Bulletin of the American Physical Society
54th Annual Meeting of the APS Division of Plasma Physics
Volume 57, Number 12
Monday–Friday, October 29–November 2 2012; Providence, Rhode Island
Session VI3: Tokamak Operations, Control, Scenarios, and RF Heating
3:00 PM–5:00 PM,
Thursday, November 1, 2012
Room: Ballroom BC
Chair: Steve Scott, Princeton Plasma Physics Laboratory
Abstract ID: BAPS.2012.DPP.VI3.1
Abstract: VI3.00001 : Advances in tokamak control: from multi-actuator MHD control to model-based current profile tailoring*
3:00 PM–3:30 PM
Preview Abstract Abstract
(Eindhoven University of Technology)
Recent experiments on TCV have demonstrated integrated control of the sawtooth and Neoclassical Tearing Mode (NTM) instabilities in a combined preemption-suppression strategy. This strategy is enabled by new sawtooth control methods (sawtooth pacing) in which modulation of sawtooth-stabilizing electron cyclotron power during the sawtooth cycle stimulates the advent of the crash. Rather than controlling the average sawtooth period, the precise timing of each individual crash can now be prescribed. Using this knowledge, efficient preemptive stabilization of NTMs becomes possible by applying power on the rational surface only at the instant of the crash-generating seed island. TCV experiments demonstrate that this approach, reinforced by NTM stabilization as a backup strategy, is effectively failsafe. This opens the road to inductive H-mode scenarios with long sawteeth providing longer inter-crash periods of high density and temperature. Also Edge Localized Modes are susceptible to EC modulation and it is shown that individual ELM events can be controlled using similar techniques. For advanced tokamak scenarios, MHD control is to be combined with optimization and control of the plasma kinetic and magnetic profile evolution in time. Real-time simulation of a physical model (RAPTOR) of current transport, including bootstrap current, neoclassical conductivity and auxiliary current drive, yields complete knowledge of the relevant profiles at any given time. The pilot implementation on TCV shows that these calculations can indeed be done in real-time and the resulting profiles have been included in feedback control schemes. Integration of this model with time-varying equilibria and internal current profile diagnostics provides a new framework for real-time interpretation of diagnostic data for plasma prediction, scenario monitoring, disruption prevention and feedback control.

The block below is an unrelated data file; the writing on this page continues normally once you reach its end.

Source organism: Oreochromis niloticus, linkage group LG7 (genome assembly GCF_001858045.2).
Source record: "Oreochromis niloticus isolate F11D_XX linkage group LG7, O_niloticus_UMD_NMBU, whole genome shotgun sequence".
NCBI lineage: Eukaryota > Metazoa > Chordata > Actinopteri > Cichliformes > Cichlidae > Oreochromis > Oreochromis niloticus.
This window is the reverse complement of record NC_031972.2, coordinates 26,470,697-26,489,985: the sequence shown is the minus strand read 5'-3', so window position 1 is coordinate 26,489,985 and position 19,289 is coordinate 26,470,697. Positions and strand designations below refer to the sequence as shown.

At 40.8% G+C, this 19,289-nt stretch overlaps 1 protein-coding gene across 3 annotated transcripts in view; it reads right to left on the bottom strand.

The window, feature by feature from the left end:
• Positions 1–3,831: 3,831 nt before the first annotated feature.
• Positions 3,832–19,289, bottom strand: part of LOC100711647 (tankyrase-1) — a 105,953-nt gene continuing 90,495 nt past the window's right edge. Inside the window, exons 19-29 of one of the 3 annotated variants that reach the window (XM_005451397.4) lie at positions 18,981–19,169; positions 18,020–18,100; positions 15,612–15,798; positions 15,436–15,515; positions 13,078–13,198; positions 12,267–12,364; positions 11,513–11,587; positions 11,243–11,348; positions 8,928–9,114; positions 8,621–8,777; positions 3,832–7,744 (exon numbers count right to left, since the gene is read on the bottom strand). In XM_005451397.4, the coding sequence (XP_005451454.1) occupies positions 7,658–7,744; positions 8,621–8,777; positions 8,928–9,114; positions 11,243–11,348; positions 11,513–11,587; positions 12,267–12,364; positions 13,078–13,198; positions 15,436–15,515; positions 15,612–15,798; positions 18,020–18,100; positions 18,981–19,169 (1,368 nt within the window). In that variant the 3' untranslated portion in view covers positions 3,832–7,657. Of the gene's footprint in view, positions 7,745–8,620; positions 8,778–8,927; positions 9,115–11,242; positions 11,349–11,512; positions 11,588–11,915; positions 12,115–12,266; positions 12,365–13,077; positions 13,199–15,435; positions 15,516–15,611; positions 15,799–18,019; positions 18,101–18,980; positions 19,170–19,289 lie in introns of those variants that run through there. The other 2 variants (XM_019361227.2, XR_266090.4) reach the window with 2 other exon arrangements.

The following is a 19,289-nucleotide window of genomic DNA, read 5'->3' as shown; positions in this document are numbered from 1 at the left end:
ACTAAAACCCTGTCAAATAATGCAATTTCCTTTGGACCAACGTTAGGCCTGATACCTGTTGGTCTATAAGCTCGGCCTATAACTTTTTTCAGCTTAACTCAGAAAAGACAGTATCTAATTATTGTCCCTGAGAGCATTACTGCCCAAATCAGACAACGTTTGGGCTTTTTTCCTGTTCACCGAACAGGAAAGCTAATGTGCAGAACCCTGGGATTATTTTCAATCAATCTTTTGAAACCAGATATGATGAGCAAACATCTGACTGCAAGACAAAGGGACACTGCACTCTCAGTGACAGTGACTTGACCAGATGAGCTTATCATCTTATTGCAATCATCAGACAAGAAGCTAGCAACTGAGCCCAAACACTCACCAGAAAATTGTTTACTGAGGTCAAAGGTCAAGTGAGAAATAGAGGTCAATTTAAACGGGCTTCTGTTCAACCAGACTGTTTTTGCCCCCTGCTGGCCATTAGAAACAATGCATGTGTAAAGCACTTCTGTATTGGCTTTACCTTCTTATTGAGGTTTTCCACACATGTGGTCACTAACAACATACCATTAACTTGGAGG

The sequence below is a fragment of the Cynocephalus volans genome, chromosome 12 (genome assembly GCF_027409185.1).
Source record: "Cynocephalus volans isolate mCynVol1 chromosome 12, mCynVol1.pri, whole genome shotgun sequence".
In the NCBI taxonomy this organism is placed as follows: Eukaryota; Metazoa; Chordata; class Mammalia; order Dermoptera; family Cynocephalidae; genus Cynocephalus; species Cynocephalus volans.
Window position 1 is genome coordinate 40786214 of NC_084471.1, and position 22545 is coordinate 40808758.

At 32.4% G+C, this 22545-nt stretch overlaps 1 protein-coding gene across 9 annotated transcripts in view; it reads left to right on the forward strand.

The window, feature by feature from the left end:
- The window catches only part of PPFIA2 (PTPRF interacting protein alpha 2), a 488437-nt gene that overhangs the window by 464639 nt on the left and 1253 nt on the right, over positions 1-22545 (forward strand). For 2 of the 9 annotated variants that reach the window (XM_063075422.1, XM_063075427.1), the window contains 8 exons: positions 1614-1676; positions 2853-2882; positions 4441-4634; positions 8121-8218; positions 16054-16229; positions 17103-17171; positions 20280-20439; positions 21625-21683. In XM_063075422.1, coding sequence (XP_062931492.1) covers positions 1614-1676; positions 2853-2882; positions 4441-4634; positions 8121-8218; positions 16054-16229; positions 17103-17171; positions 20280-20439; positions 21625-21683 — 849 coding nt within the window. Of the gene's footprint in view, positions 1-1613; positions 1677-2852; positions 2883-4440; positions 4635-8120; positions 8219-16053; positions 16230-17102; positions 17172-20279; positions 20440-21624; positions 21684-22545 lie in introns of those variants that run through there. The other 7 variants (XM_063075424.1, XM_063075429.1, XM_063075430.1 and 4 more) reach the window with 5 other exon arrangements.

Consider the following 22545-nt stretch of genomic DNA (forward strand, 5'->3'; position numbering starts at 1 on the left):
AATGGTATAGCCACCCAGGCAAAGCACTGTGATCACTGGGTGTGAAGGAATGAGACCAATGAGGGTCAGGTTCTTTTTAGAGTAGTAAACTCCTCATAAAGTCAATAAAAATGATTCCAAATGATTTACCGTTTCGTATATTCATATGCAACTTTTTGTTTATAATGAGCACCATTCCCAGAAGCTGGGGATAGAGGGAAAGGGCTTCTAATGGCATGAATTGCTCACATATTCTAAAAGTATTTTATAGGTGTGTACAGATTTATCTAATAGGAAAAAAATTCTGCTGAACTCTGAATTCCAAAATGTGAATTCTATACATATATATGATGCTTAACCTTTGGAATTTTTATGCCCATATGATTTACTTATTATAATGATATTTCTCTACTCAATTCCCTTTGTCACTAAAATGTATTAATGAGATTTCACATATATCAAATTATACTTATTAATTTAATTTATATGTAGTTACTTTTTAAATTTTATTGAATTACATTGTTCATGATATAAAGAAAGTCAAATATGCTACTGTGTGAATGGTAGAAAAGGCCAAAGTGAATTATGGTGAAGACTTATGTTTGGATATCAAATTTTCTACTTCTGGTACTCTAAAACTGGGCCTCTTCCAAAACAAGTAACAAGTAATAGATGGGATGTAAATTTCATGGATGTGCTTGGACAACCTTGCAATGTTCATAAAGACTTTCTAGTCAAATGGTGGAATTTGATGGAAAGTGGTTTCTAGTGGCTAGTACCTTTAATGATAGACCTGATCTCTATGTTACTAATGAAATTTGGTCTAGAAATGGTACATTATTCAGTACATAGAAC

*This work was supported in part by the Swiss National Science Foundation.
To cite this abstract, use the following reference: http://meetings.aps.org/link/BAPS.2012.DPP.VI3.1
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